Charles Aznavour is a French-born Armenian singer, songwriter, actor and diplomat. He has many awards and honors, but the most important one for him, as he says, is to be awarded as a National Hero of Armenia. Find out more about Charles Aznavour through his songs, concerts and biography here.
There can hardly be found an Armenian, who doesn’t know Charles Aznavour. There can hardly be found an Armenian, who doesn’t love Charles Aznavour as well. National hero of Armenia, philanthropist, patriot and just a gifted person – this is how Armenians describe Aznavour.
At the age of 92, Charles Aznavour still writes music, sings and even tours. His last tour finished just a few months ago and he has already scheduled concert list for his tour around the world in 2016-2017. Isn’t this amazing?
Charles Aznavour: Biography
To put Aznavour’s biography into a few paragraphs is almost impossible. He is a man, who lived his life to the fullest, there has been rises and falls, happiness and tragedy, all of this inspired him to tell his life, his emotions and feelings through the music he created during his whole life.
Let’s just do a quick review of Charles Aznavour’s life. He was born in Paris in an Armenian immigrants’ family. Aznavour showed his interest and talent in music since he was a child, but his career rise wasn’t until Edith Piaf discovered him in 1946. At first, he worked as an assistant to Piaf, later she helped him to launch his own career.
During many years of his career Charles Aznavour sang along the biggest stars of the century in many concerts: Édith Piaf, Fred Astaire, Frank Sinatra, Andrea Bocelli, Bing Crosby, Ray Charles, Bob Dylan (he named Aznavour among the greatest live performers he’s ever seen), Liza Minnelli, Elton John, Dalida, Serge Gainsbourg, Josh Groban, Petula Clark, Tom Jones, Shirley Bassey, José Carreras, Laura Pausini, Nana Mouskouri, Julio Iglesias, Mireille Mathieu, etc.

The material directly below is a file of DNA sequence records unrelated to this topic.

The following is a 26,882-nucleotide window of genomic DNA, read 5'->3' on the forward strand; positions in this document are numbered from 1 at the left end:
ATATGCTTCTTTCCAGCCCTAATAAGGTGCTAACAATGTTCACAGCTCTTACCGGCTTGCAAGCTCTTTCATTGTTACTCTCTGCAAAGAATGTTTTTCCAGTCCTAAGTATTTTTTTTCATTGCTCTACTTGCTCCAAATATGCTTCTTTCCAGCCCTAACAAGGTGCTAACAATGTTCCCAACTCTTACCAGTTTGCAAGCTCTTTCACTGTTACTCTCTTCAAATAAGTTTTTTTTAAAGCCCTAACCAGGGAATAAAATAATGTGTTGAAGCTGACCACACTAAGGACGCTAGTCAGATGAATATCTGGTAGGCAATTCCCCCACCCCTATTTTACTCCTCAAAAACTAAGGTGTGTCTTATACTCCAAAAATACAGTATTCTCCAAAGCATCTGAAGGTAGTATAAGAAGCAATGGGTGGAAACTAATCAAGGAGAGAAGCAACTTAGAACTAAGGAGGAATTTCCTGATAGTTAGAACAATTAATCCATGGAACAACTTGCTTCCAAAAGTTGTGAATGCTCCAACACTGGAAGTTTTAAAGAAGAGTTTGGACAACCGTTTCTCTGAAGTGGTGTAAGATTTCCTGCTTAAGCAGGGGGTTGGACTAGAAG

Talking about his close relationship with Liza Minnelli, Aznavour once said.
Along with the singing career, Charles Aznavour was also perusing his acting career. He appeared in more than 60 movies.
Charles Aznavour: A Patriot and Philanthropist
There is so much that Aznavour did for Armenia. But there are some things that should be highlighted. This particularly refers to humanitarian help after the tragic Spitak earthquake in 1988.
Right after the earthquake Charles Aznavour wrote a song called “Pour toi Arménie” (translated as “For you, Armenia”). He gathered all the top singers in France and recorded the song. The song hit the charts and stayed there for eighteen weeks. All the money raised, was given to the charity for helping those, who suffered because of the earthquake.
People of Gyumri, the city that was affected by the earthquake the most, were so grateful to Aznavour, that they placed his statue in the city center.
Aznavour is also Armenia’s ambassador in Switzerland, he is a permanent delegate of Armenia in UNESCO.
Charles Aznavour’s visits to Armenia are quite often, but there is a date when he is always in Armenia. That is April 24th, the day of the commemoration of the Armenian genocide. Every single year, Aznavour comes to Tsitsernakaberd to put flowers by the eternal fire.
Songs by Charles Aznavour